Felonies are serious crimes. The penalties are much more severe than those associated with lower level charges. Rather than a short jail time, sentencing for these charges results in prison terms of up to thirty years, or even life. Both the federal level and the state level have felonies, though they are classified and prosecuted differently.
Penalties for Felonies in Missouri
There are five classes of felonies in Missouri; class A through class E, from highest to lowest. Each has a different maximum and minimum penalty. The lower levels only have maximum sentences, while the higher levels, beyond class D, have minimum sentences as well, reflecting the grave nature of the crimes.
- Class E carry a maximum penalty of four years in prison and $10,000 in fines.
- Class D felonies carry a maximum penalty of seven years in prison and $10,000 in fines.
- Class C carry a penalty of three to ten years in prison and $10,000 in fines.
- Class B felonies carry a penalty of five to fifteen years.
- Class A felonies carry a penalty of ten to thirty years, or life imprisonment.
There are provisions for repeat offenders convicted of two or more felonies, called persistent felony offenders, to be sentenced to higher tier penalties.
Examples of Crimes That May Be Felonies in Missouri
Driving under the influence (DUI) and driving while intoxicated (DWI) are both a part of the same charge in the state of Missouri. Depending on the number and severity of past DWI charges, a DWI can be charged as a felony.
Felony drug crimes can include possession of a controlled substance, trafficking drugs, selling drugs, transporting drugs, manufacturing drugs, distributing controlled substances, and possession of drug paraphernalia among other crimes. The laws can be complex, especially due to the interplay between municipal, state, and federal laws.
A person charged with felonious assault and battery is accused of knowingly or recklessly causing physical harm to another person. Furthermore, some lesser assault and battery charges can be increased to a felony charge if they involve a “special victim.”
The charge of tampering can be a misdemeanor or a felony. There are two situations where it can be counted as a felony. First, if it involves a substantial interruption of a public by a utility, institution providing safety protection, or institution providing healthcare. Second, if it involves knowingly selling, receiving, possessing, or unlawfully operating a vehicle without permission from the owner.
The crime of property damage, commonly known as vandalism, can be a felony or a misdemeanor. If the amount of damage caused by the crime amounts to or exceeds $750.00, it can be prosecuted as a felony in the state of Missouri.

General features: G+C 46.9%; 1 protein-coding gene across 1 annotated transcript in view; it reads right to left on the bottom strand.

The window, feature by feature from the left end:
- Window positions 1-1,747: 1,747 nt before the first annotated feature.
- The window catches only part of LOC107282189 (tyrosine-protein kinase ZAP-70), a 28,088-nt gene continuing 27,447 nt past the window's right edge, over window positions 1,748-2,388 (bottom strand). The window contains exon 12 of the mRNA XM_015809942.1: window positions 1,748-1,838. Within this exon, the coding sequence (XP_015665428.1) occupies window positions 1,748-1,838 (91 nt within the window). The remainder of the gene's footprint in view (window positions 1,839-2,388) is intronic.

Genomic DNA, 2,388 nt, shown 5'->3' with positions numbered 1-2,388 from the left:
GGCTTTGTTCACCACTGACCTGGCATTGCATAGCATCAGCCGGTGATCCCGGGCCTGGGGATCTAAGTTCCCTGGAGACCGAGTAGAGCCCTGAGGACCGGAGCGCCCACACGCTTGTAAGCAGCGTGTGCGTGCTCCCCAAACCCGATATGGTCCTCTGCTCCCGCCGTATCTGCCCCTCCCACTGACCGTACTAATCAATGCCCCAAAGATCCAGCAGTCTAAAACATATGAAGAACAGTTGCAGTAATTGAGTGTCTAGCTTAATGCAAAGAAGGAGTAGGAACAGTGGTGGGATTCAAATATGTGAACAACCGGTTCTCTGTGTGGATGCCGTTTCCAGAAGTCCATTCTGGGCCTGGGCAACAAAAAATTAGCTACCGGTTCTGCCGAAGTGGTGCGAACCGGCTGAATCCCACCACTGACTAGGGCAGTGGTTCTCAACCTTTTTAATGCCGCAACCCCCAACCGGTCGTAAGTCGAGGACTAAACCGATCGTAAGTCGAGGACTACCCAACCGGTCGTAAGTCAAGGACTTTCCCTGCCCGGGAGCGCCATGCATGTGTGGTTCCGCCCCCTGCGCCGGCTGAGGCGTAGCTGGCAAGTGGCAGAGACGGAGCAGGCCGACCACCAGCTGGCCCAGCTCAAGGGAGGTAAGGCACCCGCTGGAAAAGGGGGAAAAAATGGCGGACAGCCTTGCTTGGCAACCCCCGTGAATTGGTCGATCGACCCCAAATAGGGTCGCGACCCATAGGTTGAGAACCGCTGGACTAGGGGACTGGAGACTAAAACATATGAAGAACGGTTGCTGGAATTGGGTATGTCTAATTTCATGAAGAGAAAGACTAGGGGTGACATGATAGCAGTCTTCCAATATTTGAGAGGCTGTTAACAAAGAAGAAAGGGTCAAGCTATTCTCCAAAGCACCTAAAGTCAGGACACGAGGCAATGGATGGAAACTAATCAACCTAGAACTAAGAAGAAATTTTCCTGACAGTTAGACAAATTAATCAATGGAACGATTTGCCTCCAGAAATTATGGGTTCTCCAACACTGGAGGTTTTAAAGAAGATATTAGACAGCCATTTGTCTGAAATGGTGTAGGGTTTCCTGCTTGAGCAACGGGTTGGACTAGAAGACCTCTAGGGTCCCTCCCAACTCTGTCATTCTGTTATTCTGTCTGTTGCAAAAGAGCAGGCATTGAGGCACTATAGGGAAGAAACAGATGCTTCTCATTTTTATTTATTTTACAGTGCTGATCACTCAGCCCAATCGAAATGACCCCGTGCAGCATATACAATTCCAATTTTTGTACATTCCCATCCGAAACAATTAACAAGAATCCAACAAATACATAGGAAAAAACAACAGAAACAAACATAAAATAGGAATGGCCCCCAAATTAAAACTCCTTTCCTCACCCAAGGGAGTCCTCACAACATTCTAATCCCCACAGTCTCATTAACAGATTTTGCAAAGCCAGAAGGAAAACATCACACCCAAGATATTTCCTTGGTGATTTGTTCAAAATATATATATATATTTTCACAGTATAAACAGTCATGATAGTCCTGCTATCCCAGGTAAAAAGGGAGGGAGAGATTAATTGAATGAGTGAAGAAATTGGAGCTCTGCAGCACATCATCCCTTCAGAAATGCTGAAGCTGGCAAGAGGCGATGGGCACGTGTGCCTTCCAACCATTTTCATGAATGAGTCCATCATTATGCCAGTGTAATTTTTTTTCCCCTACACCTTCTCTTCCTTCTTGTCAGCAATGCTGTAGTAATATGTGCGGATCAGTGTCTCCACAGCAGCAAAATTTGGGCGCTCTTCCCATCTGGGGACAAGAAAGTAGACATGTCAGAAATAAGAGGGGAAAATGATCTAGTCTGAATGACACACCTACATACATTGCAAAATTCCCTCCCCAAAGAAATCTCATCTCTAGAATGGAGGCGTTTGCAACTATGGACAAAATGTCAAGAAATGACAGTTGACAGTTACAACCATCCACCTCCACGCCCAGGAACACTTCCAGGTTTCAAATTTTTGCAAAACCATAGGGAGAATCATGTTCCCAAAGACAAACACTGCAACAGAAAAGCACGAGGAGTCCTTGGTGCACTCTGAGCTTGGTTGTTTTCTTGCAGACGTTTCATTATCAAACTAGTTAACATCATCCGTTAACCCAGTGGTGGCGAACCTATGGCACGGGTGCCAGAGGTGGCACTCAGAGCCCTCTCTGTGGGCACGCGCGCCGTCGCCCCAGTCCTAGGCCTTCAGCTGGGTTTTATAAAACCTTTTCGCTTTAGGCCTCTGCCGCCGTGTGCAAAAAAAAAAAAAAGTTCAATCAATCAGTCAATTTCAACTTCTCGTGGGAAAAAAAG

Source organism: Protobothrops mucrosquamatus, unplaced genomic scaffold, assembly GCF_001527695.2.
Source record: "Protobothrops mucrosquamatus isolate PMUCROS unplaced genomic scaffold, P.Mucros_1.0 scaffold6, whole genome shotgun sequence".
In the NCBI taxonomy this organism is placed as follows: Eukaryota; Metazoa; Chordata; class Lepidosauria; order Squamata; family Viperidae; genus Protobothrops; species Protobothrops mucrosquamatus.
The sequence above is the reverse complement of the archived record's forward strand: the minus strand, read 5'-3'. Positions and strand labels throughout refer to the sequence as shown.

In Missouri, individuals who are accused of vandalizing religious structures, graveyards, and school buses can be charged with institutional vandalism. Institutional vandalism is considered a felony if the property damage meets or exceeds $750.00.
Arson is the act of starting a fire or causing an explosion that damages or destroys a building. Arson can be considered a misdemeanor, but if it is deliberate, involves potential victims, or occurs during the production of methamphetamine, it can be a felony.
Knowingly damaging another’s property with a fire or explosion. The charge of knowingly burning or exploding differs from arson, in that the damaged structure does not have to be a building.
Consequences of a Felony
Many serious felonies have no statute of limitations, so they can be prosecuted any length of time after the felony is committed. Additionally, some felonies, including violent felonies, are not eligible for expungement. Even with legal counsel they can’t be removed from your record. However, they can be sealed, meaning that only those in the legal system can see them, but don’t expect to get that on your own.
Another concern is that even after you’ve paid the penalty, you’ll still feel the impact. Felony convictions may result in job loss, the loss of voting rights, and the loss of firearm ownership. Getting those back can take many years. As you can tell, these charges are serious, and should not be faced alone. Always seek legal assistance so you have the best shot at protecting your rights.
Call Day or Night for a Missouri Felony Attorney
KC Road Lawyers offers free consultations to individuals accused of felony crimes. Call 816-738-5725 or navigate to our contact page to find out how KC Road Lawyers can help you with your Missouri felony.